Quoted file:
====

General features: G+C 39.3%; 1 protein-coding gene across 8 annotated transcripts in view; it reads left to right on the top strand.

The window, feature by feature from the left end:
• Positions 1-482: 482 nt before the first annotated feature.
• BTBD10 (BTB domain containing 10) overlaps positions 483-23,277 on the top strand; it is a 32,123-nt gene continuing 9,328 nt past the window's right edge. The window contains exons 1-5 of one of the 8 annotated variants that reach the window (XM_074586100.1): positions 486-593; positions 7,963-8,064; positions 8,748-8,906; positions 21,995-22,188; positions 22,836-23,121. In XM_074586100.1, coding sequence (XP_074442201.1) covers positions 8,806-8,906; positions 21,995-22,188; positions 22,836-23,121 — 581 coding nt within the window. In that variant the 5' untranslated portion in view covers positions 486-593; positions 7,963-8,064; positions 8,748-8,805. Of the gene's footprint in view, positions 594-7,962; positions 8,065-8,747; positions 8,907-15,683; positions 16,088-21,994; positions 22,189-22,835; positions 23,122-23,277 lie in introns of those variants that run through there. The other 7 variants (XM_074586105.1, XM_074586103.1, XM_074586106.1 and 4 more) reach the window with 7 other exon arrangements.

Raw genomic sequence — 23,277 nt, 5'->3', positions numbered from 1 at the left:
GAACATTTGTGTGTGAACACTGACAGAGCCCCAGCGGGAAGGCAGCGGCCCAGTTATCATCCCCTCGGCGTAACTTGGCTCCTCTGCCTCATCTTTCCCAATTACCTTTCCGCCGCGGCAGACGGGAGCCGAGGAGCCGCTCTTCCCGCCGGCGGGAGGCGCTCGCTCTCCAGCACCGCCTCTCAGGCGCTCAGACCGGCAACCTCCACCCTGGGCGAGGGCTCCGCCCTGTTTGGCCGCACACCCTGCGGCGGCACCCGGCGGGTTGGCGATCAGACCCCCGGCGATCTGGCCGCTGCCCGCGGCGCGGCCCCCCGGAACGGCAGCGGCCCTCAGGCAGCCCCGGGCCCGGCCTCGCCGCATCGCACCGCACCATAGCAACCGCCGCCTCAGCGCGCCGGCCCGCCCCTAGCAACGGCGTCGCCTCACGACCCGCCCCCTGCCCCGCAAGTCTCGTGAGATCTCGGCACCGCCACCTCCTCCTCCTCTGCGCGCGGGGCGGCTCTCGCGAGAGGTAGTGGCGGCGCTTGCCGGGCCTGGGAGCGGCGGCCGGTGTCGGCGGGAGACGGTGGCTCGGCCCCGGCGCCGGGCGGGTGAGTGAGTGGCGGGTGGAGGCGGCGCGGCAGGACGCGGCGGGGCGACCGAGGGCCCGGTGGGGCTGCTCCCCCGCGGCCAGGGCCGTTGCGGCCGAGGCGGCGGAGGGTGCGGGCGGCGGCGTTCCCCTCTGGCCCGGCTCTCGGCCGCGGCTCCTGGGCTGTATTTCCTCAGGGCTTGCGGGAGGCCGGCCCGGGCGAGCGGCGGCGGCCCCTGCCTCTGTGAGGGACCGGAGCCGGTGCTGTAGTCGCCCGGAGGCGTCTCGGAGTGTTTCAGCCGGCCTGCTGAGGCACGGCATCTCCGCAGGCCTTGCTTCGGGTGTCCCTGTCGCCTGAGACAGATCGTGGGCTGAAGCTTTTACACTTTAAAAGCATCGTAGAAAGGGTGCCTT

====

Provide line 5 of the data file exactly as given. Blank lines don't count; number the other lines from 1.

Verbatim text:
Raw genomic sequence — 23,277 nt, 5'->3', positions numbered from 1 at the left: